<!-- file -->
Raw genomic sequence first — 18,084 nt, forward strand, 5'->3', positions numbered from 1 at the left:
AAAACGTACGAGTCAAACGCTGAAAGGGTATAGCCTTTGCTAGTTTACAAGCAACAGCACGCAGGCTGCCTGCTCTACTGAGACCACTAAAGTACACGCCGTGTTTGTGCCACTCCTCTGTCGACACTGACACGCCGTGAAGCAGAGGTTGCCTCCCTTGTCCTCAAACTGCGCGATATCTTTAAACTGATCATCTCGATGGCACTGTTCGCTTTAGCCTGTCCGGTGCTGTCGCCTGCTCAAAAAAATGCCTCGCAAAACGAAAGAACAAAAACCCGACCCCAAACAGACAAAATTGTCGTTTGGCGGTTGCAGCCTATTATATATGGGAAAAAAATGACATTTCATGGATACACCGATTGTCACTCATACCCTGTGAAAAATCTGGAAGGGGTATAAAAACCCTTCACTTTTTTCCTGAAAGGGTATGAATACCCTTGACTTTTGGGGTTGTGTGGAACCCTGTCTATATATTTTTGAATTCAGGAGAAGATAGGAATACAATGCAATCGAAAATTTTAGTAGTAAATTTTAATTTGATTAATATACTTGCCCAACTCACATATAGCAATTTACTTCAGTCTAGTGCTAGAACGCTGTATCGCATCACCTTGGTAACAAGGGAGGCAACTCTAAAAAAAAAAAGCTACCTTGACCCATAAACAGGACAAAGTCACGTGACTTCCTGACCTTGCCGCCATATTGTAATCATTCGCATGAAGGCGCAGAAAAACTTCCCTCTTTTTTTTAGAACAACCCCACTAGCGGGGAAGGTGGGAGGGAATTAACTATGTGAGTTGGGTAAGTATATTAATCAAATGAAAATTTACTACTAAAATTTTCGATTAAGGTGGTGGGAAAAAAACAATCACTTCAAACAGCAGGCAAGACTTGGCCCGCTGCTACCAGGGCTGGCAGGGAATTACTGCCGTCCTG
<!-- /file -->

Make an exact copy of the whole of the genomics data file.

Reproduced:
Raw genomic sequence first — 18,084 nt, forward strand, 5'->3', positions numbered from 1 at the left:
AAAACGTACGAGTCAAACGCTGAAAGGGTATAGCCTTTGCTAGTTTACAAGCAACAGCACGCAGGCTGCCTGCTCTACTGAGACCACTAAAGTACACGCCGTGTTTGTGCCACTCCTCTGTCGACACTGACACGCCGTGAAGCAGAGGTTGCCTCCCTTGTCCTCAAACTGCGCGATATCTTTAAACTGATCATCTCGATGGCACTGTTCGCTTTAGCCTGTCCGGTGCTGTCGCCTGCTCAAAAAAATGCCTCGCAAAACGAAAGAACAAAAACCCGACCCCAAACAGACAAAATTGTCGTTTGGCGGTTGCAGCCTATTATATATGGGAAAAAAATGACATTTCATGGATACACCGATTGTCACTCATACCCTGTGAAAAATCTGGAAGGGGTATAAAAACCCTTCACTTTTTTCCTGAAAGGGTATGAATACCCTTGACTTTTGGGGTTGTGTGGAACCCTGTCTATATATTTTTGAATTCAGGAGAAGATAGGAATACAATGCAATCGAAAATTTTAGTAGTAAATTTTAATTTGATTAATATACTTGCCCAACTCACATATAGCAATTTACTTCAGTCTAGTGCTAGAACGCTGTATCGCATCACCTTGGTAACAAGGGAGGCAACTCTAAAAAAAAAAAGCTACCTTGACCCATAAACAGGACAAAGTCACGTGACTTCCTGACCTTGCCGCCATATTGTAATCATTCGCATGAAGGCGCAGAAAAACTTCCCTCTTTTTTTTAGAACAACCCCACTAGCGGGGAAGGTGGGAGGGAATTAACTATGTGAGTTGGGTAAGTATATTAATCAAATGAAAATTTACTACTAAAATTTTCGATTAAGGTGGTGGGAAAAAAACAATCACTTCAAACAGCAGGCAAGACTTGGCCCGCTGCTACCAGGGCTGGCAGGGAATTACTGCCGTCCTG